Is it true that a coastal area is less likely to see snow compared with inland area nearby? If so, what are the reasons?
I don't know if someone has conducted statistical research on this. It certainly depends on the situation. Here are some situations:
More snow in coast
Like @gerrit commented, elevation increases precipitation as air is forced to lift up and thus cools condensing water vapor -> rain/snow. This is true when predominant winds are from the sea.
Lake-effect snow situations
Less snow in coast
- The air temperatures are affected by nearby bodies of water so situations where temperatures are freezing, but the sea isn't frozen yet will keep the coastal temperatures higher. Thus melting falling and fallen snow faster than in inland.
To add to Communnisty but too long for comment:
In general, open water with moderate temperatures, make them a bit cooler in summer or in tropics than otherwise would be likely, warmer in winter and in far north/south and where in the ocean currents a location is matters, but as a generality these statements are true. So, in an area that is marginal for snow temperatures, say Seattle, they will receive less coastal snow because of the warmer temps. Once you drop below the marginal temperature, say Mount Baker or Mount Rainier, still in the coastal moisture increase zone but higher altitude to push consistently below freezing in the winter, you have snow. Lots and lots of it.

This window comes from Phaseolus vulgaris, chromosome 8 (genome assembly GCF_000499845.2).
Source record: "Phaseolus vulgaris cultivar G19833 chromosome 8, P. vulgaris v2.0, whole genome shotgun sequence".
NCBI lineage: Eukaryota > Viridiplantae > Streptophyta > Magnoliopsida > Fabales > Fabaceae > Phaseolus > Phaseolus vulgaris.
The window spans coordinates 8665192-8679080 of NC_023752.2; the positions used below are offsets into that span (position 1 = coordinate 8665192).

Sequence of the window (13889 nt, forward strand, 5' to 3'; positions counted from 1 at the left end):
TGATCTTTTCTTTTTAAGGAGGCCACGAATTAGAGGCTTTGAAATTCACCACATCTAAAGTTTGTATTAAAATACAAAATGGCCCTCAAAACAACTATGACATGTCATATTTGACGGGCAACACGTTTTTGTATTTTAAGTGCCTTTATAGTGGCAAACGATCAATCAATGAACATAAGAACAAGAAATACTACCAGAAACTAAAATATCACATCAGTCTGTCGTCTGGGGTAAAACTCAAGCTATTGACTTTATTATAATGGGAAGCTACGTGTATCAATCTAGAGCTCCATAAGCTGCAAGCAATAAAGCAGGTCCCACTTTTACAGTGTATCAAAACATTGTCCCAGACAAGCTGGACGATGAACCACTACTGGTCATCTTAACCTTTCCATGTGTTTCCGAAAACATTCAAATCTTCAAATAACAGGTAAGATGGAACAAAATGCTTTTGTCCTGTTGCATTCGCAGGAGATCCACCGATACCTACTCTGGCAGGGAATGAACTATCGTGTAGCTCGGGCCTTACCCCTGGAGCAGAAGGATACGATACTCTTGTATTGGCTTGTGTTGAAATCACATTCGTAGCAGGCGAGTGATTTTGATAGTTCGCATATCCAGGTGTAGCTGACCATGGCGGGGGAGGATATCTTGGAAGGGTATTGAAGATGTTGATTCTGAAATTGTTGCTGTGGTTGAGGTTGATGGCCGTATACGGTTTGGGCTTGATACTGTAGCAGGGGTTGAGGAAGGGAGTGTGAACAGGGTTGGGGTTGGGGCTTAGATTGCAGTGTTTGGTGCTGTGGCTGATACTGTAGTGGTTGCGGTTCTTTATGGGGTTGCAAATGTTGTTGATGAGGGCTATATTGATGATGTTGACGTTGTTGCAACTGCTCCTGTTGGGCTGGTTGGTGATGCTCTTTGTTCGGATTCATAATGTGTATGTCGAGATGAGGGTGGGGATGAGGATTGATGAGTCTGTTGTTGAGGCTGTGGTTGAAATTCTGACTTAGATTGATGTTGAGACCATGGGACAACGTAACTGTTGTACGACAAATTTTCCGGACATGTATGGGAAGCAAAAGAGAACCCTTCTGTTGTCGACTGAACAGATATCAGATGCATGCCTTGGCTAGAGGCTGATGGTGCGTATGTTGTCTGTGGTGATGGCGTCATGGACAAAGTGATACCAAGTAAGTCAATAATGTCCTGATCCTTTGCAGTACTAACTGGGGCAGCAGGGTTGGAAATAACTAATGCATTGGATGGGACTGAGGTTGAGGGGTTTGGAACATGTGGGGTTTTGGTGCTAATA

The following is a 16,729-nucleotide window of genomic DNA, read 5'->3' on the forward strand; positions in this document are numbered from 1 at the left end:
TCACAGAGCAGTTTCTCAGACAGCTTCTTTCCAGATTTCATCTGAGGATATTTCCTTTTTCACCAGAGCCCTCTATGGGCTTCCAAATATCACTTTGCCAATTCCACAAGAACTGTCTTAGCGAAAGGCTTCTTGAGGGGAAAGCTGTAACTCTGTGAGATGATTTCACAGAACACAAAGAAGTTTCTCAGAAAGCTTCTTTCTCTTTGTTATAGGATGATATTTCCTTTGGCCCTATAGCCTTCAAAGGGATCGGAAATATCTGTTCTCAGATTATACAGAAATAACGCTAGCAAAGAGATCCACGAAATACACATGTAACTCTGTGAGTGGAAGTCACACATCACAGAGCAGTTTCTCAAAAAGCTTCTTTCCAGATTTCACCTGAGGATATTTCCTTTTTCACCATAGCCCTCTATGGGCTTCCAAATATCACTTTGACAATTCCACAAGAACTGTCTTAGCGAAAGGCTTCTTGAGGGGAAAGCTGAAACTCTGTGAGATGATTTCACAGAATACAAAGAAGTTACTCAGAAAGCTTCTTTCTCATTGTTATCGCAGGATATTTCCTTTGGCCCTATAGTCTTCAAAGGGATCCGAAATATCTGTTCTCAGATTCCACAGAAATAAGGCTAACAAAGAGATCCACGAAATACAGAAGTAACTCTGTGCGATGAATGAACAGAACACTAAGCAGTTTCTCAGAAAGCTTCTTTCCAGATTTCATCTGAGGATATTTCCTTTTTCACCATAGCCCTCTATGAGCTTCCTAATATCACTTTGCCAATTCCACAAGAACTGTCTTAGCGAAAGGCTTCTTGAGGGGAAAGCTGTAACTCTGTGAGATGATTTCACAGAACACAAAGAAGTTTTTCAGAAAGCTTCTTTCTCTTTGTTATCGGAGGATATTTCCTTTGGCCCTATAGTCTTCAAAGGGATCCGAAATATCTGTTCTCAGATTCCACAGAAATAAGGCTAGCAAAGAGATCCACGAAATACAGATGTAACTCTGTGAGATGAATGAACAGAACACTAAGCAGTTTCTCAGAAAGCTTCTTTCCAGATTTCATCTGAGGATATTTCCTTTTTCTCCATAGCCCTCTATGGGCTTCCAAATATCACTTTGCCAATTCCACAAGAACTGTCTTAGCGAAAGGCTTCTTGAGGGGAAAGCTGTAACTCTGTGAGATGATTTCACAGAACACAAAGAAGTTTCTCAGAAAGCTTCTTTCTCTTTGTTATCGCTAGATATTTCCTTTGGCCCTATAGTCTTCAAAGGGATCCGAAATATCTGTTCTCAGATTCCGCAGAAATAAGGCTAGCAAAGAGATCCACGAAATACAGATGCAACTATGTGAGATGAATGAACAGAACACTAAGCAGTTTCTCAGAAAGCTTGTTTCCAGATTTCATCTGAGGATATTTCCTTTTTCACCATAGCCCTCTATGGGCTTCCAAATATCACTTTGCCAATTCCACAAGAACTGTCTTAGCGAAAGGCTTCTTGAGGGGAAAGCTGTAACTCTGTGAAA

The warmer the air, the greater the water vapor pressure. So the heaviest snowfalls occur where and when it is as warm as possible without the snow melting --- just barely below freezing. If average temperatures are above freezing, temperatures being too high limits snow, and snow is more likely and heavier inland, away from the water whose high heat capacity moderates temperatures. If average temperatures are far below freezing, low water vapor pressure limits snow, and snow is more likely and heavier at the coast.